11 Favorite Memoirs from a Longtime Industry Insider

Last year I shared a list of some of my favorite novels that I’ve read during my fifteen years in the book business.

As much as I love falling into a great novel, I’ve also always been drawn to powerful personal stories from ordinary people. I read them for their piercing loss and the match-lit path they illuminate to move past it. Here are eleven personal stories that brought me to tears, kept me up at night, and stayed with me after. Some are straight memoirs, some are less conventional in form, some are broader in scope, but all are rich and satisfying.

Perfection
by Julie Metz

When Julie Metz’s husband died unexpectedly, she found herself a sudden widow with a six-year-old daughter. She then discovered that her husband had been unfaithful to her throughout their marriage. This is a candid and moving story of loss, grief, betrayal, and reinvention.

Ava’s Man
by Rick Bragg

AVA'S MAN chronicles the life of Rick Bragg’s grandfather, Charlie Bundrum, who died before he was born. Bragg takes us to the backwoods hamlets of the Deep South during the Great Depression when the roads were still dirt and real men never cussed in front of ladies. I am not ashamed to say that I cried my eyes out on an airplane reading this one.

Tiny Beautiful Things
by Cheryl Strayed

Cheryl Strayed, author of WILD, is as candid and compassionate as ever as “Sugar,” the formerly anonymous online columnist at The Rumpus. TINY BEAUTIFUL THINGS is a striking collection of “Dear Sugar” columns, the gentlest tough-love advice you’ll ever need to hear.

Stuffed
by Patricia Volk

The subtitle of Patricia Volk’s delightful memoir is “Adventures of a Restaurant Family.” Her great-grandfather introduced pastrami to America in 1888, and her big, loving family fed New York City for the next hundred years until her father closed his garment center restaurant in 1988. Each chapter showcases another relative you’ll want to invite over for dinner.

The Light of the World
by Elizabeth Alexander

The poet Elizabeth Alexander (she read her original poem “Praise Song for the Day” at President Obama’s 2009 inauguration) was married to the Eritrean painter Ficre Ghebreyesus when he died suddenly, leaving her a widow with two adolescent boys. Deeply moving but not sentimental, THE LIGHT OF THE WORLD is their transcendent love story. If you’re a fan of Joan Didion’s THE YEAR OF MAGICAL THINKING, pick this one up. And a box of Kleenex, too.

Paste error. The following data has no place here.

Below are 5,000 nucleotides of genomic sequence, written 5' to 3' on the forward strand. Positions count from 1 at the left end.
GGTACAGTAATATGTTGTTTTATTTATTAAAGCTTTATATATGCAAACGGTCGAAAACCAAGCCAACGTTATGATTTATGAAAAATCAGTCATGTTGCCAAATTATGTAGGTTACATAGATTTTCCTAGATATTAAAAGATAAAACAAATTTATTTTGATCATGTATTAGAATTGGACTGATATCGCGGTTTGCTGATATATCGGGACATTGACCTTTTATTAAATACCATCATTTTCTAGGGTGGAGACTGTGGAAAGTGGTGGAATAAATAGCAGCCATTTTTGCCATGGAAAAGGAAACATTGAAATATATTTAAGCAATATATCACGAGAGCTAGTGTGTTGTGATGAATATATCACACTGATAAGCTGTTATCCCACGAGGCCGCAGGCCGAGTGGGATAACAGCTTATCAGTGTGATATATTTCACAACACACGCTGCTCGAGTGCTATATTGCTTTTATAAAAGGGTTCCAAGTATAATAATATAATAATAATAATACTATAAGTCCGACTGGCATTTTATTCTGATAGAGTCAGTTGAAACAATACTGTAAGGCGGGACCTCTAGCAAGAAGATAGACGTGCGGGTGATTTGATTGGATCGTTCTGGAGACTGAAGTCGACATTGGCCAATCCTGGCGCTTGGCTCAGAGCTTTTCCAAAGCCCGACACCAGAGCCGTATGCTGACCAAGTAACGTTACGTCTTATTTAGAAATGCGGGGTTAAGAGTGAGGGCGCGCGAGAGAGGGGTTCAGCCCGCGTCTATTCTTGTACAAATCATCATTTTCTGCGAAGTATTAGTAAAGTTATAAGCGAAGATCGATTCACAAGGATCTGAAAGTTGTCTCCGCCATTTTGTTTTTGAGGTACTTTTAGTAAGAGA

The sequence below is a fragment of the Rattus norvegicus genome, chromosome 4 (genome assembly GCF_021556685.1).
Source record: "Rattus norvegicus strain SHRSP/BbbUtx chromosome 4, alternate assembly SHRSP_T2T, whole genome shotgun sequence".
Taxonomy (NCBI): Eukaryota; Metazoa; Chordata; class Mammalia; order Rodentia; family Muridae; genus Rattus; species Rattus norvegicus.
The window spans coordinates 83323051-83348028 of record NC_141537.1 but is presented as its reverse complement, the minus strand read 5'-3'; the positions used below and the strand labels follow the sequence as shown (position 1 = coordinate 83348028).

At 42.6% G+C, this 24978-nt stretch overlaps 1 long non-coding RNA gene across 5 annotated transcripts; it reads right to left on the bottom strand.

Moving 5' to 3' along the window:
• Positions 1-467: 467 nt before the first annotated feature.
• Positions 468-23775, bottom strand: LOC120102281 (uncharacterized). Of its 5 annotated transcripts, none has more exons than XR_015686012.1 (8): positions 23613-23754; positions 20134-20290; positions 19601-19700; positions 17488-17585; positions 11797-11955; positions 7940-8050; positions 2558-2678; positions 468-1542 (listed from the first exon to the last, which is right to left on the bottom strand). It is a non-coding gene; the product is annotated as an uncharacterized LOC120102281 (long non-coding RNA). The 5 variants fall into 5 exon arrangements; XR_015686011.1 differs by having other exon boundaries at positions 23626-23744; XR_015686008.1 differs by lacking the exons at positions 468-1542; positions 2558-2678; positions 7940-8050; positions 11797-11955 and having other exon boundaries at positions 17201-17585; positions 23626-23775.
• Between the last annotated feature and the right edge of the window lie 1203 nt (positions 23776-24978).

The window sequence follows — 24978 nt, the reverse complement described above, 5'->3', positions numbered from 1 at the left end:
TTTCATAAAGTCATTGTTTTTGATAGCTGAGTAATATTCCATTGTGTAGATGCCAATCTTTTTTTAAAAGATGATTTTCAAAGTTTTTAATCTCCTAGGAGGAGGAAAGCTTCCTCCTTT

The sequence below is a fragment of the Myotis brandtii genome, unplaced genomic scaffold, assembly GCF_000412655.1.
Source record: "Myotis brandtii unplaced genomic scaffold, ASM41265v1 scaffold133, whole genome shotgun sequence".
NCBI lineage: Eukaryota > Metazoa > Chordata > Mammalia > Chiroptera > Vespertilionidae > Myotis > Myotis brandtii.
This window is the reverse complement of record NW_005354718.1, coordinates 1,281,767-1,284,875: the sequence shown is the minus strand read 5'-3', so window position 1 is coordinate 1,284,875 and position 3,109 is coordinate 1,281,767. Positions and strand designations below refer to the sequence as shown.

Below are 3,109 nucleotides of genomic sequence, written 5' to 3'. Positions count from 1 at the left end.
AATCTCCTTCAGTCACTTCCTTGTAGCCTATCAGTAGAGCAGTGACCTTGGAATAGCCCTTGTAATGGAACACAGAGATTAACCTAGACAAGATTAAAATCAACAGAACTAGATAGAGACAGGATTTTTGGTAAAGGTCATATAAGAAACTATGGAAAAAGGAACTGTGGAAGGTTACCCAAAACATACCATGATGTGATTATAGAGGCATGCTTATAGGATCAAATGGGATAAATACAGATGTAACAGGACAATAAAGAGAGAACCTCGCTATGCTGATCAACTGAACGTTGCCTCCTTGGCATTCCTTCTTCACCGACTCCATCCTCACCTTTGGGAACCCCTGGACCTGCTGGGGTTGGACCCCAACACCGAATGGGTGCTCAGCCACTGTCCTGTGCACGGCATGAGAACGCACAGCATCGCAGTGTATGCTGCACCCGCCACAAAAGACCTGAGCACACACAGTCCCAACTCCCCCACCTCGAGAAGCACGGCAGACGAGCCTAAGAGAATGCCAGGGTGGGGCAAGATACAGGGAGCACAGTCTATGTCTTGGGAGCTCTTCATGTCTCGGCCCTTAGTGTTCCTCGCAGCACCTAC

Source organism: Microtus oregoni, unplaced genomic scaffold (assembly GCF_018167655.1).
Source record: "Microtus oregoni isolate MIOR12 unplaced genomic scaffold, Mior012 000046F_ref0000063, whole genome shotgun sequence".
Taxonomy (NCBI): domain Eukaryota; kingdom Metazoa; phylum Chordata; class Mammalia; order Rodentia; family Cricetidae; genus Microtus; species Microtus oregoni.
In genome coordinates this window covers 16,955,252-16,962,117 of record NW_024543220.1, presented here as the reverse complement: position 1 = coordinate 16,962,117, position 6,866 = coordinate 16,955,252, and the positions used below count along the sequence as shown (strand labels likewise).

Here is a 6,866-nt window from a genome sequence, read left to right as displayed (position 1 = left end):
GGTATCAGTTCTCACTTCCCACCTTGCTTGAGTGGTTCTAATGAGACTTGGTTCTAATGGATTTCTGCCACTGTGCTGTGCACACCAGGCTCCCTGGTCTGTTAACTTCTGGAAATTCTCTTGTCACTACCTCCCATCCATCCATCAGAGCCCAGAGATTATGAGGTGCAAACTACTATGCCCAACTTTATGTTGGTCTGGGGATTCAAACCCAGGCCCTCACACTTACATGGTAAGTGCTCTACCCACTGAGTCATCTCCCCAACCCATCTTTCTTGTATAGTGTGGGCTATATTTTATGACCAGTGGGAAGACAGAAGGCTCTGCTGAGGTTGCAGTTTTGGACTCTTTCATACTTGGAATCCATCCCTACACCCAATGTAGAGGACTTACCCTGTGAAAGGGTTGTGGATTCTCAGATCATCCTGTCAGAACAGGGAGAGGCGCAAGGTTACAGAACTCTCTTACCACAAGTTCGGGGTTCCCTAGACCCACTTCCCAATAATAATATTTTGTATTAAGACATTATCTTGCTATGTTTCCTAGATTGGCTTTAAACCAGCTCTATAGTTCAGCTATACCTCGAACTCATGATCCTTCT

The Lost
by Daniel Mendelsohn

In this powerful, riveting book, Daniel Mendelsohn searches out the truth of what happened to six of his Polish relatives who perished in the Holocaust. This quest to learn the fates of “six of the six million” is part memoir, part mystery, and part scholarly detective work.

Here If You Need Me
by Kate Braestrup

Kate Braestrup was left to parent her four children when her state trooper husband was killed in a car accident. He had been training to become a minister, and after he passed away, she chose to become a minister herself. Ultimately she found her calling as a chaplain for search-and-rescue workers. HERE IF YOU NEED ME is her remarkable journey from grief to faith to happiness.

The Tiger in the Grass
by Harriet Doerr

National Book Award–winner Harriet Doerr only published three books in her lifetime. THE TIGER IN THE GRASS is a hybrid of short stories and personal essays that take us back to her Southern California childhood where we meet her beloved housekeeper, Edie, who helped raise her; to Mexico where her two novels are set; and to her reflections on aging and watching her children age. Wise and eloquent, it reads like poetry.

This I Believe
by Jay Allison

Perhaps you listen to the NPR segment “This I Believe,” where people (some famous, most not) share their personal philosophies and credos in brief essays. I was so moved by these glimpses into people’s lives that I submitted an essay myself. While it didn’t get selected, this book collects ones that did into a textured quilt that reveals what really matters to us as people.

Some Girls, Some Hats and Hitler
by Trudi Kanter

In 1938, Trudi Kanter was a stunningly beautiful, young Jewish hat designer for the best-dressed women in Vienna, but as Hitler’s tanks rolled into Austria, the world she knew collapsed. This slim, enchanting memoir is the story of how she and her husband fled from Vienna to Prague to London during the Blitz (think “Casablanca,” not “Schindler’s List”).

What Comes Next and How to Like It
by Abigail Thomas

New from the bestselling author of A Three Dog Life comes this exhilarating and superbly written memoir about aging, family, creativity, tragedy, friendship, and the richness of life. Wise and witty, it is a beautiful examination of Abigail Thomas’s life today.